An Approach to Entitlement Spending and Unemployment

The United States currently owes $14.7 trillion. The estimated population of the United States is 311,264,255, so each citizen’s share of this debt is $47,235.03. The National Debt has continued to increase an average of $3.96 billion per day since September 2007. I ask you to support corporate and income tax reform, cuts to wasteful spending and entitlement programs and a balanced approach to our runaway spending.

However, how do we get there? How do we handle runaway entitlement spending and record unemployment?

We must advocate a different allocation of our funding. We should cancel entitlement programs and replace them with works programs.

I know this may sound shocking. I consider myself a moderate Democrat, but a Democrat nonetheless. The idea of dramatic changes to entitlements sounds scary, but hear me out.

I would propose that entitlements should continue only for the means-tested retired and the disabled. As proposed, the changes would work as follows:

  • If you are retired, a criteria will be setup so that if you’re making under $250,000 per year or have a net worth of less than $2 million dollars, you will quality for entitlement funding, including Social Security and Medicare.
  • If you are disabled and also meet the previous criteria, you will receive entitlement funding.
  • If you are healthy and of working age, you will not qualify for welfare and other entitlement spending. Rather, you will be guaranteed a job through a government works program that provides a salary and health benefits.

It’s a simple and commonsense approach. If you don’t want money or insurance, you don’t have to work. If you do and can’t otherwise find a job, the government will provide one via public works. We have miles of roads, bridges and other structures that need repair and/or replacement. Our infrastructure has long been neglected. Our unemployment rate is above 9%. Now is the chance to fix both problems at the same time.

Under my plan, the person benefits and America benefits.

And to me, this makes a lot more sense than simply sending out welfare checks.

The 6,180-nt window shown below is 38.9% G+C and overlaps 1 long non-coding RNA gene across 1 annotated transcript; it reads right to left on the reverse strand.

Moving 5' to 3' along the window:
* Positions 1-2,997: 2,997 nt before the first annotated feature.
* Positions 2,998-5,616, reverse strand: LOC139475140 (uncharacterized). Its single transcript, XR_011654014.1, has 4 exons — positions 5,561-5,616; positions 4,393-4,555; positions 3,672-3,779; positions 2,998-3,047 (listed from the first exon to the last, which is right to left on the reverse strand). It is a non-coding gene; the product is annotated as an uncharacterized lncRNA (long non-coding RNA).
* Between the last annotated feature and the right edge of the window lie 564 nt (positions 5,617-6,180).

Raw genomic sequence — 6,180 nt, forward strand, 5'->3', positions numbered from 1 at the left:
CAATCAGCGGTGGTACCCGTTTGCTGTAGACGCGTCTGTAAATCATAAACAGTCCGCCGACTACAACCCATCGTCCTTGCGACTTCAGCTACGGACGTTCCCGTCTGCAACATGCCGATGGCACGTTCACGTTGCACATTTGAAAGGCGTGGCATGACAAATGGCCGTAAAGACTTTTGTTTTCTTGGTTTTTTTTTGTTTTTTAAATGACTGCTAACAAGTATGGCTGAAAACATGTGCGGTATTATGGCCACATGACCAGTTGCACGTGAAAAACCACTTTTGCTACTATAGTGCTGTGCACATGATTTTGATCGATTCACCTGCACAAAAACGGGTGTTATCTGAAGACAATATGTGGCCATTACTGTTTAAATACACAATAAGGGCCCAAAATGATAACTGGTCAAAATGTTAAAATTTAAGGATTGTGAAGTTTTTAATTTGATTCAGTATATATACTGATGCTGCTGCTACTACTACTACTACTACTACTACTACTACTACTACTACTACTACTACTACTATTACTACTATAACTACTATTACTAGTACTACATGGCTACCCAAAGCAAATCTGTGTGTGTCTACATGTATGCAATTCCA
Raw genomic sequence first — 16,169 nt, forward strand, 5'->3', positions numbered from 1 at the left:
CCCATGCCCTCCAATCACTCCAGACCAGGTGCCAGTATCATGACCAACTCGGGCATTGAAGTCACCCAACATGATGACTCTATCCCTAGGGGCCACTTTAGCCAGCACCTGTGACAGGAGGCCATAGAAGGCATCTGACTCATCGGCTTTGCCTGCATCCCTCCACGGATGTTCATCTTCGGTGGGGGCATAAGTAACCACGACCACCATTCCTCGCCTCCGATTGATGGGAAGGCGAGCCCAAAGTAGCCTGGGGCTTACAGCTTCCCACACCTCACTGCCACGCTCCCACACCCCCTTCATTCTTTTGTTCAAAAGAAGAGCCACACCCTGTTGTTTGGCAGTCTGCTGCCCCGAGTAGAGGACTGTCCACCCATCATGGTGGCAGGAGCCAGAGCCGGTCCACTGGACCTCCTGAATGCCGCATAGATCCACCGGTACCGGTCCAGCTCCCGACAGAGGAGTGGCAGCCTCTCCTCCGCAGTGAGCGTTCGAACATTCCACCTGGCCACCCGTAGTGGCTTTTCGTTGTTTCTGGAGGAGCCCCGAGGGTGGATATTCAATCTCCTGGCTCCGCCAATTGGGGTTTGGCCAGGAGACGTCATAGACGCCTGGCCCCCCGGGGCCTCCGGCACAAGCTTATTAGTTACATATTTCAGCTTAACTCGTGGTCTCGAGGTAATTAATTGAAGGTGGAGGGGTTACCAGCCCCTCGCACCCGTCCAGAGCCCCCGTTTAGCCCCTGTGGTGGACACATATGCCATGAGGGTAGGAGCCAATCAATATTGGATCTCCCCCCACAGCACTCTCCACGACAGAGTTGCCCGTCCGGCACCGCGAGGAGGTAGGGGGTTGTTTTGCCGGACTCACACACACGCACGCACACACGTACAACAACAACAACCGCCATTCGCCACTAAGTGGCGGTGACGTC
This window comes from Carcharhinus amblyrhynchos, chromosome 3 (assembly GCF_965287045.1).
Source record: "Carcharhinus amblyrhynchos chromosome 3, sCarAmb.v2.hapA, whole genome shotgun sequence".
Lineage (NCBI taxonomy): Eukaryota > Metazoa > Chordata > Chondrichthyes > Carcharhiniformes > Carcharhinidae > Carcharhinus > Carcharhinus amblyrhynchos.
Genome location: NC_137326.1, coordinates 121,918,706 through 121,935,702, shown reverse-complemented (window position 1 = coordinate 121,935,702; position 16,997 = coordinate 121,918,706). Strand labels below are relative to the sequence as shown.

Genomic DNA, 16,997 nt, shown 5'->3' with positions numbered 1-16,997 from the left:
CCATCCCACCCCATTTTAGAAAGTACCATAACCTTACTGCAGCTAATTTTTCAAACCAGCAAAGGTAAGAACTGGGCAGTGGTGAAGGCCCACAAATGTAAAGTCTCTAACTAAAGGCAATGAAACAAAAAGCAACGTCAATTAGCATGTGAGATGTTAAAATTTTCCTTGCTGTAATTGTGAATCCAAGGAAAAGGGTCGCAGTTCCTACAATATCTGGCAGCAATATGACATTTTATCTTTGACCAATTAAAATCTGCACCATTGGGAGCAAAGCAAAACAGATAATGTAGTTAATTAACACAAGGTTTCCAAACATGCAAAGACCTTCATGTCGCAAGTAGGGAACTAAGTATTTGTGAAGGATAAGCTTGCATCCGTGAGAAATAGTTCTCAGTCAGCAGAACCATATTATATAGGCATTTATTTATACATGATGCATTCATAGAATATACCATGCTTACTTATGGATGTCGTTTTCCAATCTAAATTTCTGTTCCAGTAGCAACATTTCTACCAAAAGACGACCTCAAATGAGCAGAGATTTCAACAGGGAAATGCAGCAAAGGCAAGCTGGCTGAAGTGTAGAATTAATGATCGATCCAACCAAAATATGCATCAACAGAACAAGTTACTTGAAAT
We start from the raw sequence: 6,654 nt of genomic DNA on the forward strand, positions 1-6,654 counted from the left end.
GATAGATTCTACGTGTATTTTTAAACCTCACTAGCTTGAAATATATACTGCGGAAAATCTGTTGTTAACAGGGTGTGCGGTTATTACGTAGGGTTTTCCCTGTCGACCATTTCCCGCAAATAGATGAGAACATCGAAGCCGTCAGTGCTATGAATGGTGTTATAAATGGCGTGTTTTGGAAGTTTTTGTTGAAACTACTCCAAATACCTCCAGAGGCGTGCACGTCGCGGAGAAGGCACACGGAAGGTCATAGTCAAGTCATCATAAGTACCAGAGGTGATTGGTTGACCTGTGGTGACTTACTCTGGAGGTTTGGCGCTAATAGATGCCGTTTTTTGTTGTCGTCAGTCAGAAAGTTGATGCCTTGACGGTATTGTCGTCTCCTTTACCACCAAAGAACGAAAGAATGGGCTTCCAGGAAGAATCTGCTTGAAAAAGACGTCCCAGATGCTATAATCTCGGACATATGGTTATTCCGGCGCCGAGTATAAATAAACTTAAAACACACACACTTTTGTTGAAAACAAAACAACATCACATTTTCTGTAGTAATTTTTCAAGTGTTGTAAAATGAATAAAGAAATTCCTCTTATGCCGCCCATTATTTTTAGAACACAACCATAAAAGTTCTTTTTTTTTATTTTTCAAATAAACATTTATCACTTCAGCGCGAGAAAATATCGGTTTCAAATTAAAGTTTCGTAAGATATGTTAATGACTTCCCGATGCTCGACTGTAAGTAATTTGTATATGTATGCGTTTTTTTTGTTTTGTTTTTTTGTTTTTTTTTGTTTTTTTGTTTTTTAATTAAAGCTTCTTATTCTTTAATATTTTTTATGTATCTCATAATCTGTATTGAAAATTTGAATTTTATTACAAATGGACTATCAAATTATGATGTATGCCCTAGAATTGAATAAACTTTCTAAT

Perspective on the Tea Party – 4/15/10 in Washington, D.C.

"Granny is not shovel ready"

"A village in Kenya is missing it's idiot"

Well, I’m back from Washington, D.C. and the Tea Party rally on April 15th was… tame. I never heard racial slurs, and I didn’t see homophobic, racist or bigoted signs. What I did see was a number of people out to protest “high taxes”, “socialist government” and Obama in general. Overall, it was a peaceful protest of people exercising their first amendment right of assembly. However, I would like to point out that while they have the right to protest, they are often protesting factually inaccurate information. For example, income taxes for the middle class are at one of the the lowest levels in the last 50 years. Protesters suggesting that 95% of Americans didn’t get a tax cut under Obama are dead wrong. Continue reading

A Donkey at the Mad Hatter’s Tea Party

April 15th. Tax Day and Tea Party Rallies.

Since the Head Teabaggers will be migrating toward Washington, D.C. (see above for the video of this event), I guess I should do the same. I’ll be going not as a member of the Tea Party but as an observer. Political movements by their very nature are dynamic and filled with views and voices. I intend to hear some of these voices and gain a personal perspective on the movement. As they say, the best stories are often personalized stories and these experiences can be used towards another one of my projects. Continue reading

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